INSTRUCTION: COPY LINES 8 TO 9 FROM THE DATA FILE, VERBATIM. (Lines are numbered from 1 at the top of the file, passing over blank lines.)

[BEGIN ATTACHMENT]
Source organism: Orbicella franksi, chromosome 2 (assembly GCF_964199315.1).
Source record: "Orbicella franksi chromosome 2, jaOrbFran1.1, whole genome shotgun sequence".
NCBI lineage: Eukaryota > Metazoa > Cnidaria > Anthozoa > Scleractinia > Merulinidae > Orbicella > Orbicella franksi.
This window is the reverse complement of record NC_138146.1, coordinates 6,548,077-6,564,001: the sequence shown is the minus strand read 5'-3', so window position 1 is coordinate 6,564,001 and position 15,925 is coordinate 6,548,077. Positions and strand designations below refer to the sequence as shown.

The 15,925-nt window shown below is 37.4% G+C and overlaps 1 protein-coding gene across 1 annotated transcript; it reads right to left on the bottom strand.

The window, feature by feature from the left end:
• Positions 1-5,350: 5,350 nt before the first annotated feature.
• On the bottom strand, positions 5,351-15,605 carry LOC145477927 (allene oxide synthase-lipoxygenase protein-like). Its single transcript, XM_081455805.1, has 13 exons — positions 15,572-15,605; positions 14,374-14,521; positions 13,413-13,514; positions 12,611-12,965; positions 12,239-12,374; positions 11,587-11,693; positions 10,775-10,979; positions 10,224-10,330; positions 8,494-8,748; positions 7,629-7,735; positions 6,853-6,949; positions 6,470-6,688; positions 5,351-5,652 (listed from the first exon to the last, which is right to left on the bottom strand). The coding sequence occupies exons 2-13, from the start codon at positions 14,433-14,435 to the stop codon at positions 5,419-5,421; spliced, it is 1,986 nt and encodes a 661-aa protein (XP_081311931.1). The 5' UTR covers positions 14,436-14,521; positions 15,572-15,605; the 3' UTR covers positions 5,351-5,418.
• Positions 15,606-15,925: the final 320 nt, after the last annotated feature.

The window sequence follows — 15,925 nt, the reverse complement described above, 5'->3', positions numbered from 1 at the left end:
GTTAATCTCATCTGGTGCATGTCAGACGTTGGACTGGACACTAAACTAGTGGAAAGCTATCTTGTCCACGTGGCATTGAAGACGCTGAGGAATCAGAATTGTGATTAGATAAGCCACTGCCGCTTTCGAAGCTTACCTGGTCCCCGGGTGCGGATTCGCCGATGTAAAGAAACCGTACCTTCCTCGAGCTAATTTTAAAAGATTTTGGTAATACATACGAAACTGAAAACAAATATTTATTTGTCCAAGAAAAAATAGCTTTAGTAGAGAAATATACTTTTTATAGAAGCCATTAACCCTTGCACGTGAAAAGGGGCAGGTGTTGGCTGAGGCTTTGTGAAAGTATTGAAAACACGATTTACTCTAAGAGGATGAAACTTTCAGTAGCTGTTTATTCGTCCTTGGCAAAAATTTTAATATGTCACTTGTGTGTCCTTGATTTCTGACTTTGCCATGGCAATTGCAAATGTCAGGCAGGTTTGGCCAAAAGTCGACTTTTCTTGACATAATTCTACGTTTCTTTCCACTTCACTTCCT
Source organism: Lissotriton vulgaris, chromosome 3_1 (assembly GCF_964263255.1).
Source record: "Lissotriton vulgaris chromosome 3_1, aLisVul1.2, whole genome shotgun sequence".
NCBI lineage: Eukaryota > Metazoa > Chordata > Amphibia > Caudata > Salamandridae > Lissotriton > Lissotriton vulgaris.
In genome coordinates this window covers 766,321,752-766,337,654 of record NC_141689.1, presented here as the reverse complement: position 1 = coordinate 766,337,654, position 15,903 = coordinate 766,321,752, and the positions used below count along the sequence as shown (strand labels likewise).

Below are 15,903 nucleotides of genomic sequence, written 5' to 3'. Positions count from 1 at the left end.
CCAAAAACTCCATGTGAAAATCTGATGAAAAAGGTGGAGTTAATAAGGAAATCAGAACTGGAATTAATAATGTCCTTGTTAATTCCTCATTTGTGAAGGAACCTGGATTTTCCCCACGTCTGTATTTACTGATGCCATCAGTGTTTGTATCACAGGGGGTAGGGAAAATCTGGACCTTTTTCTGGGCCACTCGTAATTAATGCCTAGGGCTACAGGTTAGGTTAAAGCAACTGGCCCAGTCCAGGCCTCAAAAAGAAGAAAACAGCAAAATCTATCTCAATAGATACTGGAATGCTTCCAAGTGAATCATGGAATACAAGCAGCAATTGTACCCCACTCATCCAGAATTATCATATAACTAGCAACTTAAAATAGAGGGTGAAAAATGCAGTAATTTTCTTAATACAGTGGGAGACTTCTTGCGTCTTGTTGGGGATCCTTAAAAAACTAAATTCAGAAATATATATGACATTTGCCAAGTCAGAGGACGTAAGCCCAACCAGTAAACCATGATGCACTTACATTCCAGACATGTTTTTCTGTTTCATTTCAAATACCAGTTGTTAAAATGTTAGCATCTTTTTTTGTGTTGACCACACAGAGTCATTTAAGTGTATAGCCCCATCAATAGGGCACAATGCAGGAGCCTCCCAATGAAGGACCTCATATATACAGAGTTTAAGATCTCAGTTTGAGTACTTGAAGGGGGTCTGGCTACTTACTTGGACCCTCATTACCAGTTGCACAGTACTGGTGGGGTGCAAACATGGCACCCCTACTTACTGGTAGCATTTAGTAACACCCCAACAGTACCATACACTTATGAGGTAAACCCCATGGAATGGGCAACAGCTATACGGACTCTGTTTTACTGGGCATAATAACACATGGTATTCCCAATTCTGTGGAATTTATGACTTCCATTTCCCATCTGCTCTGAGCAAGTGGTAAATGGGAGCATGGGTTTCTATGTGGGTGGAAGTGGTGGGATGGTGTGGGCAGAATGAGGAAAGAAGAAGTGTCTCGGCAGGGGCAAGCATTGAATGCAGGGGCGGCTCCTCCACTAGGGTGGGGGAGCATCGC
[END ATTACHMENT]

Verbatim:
• On the bottom strand, positions 5,351-15,605 carry LOC145477927 (allene oxide synthase-lipoxygenase protein-like). Its single transcript, XM_081455805.1, has 13 exons — positions 15,572-15,605; positions 14,374-14,521; positions 13,413-13,514; positions 12,611-12,965; positions 12,239-12,374; positions 11,587-11,693; positions 10,775-10,979; positions 10,224-10,330; positions 8,494-8,748; positions 7,629-7,735; positions 6,853-6,949; positions 6,470-6,688; positions 5,351-5,652 (listed from the first exon to the last, which is right to left on the bottom strand). The coding sequence occupies exons 2-13, from the start codon at positions 14,433-14,435 to the stop codon at positions 5,419-5,421; spliced, it is 1,986 nt and encodes a 661-aa protein (XP_081311931.1). The 5' UTR covers positions 14,436-14,521; positions 15,572-15,605; the 3' UTR covers positions 5,351-5,418.
• Positions 15,606-15,925: the final 320 nt, after the last annotated feature.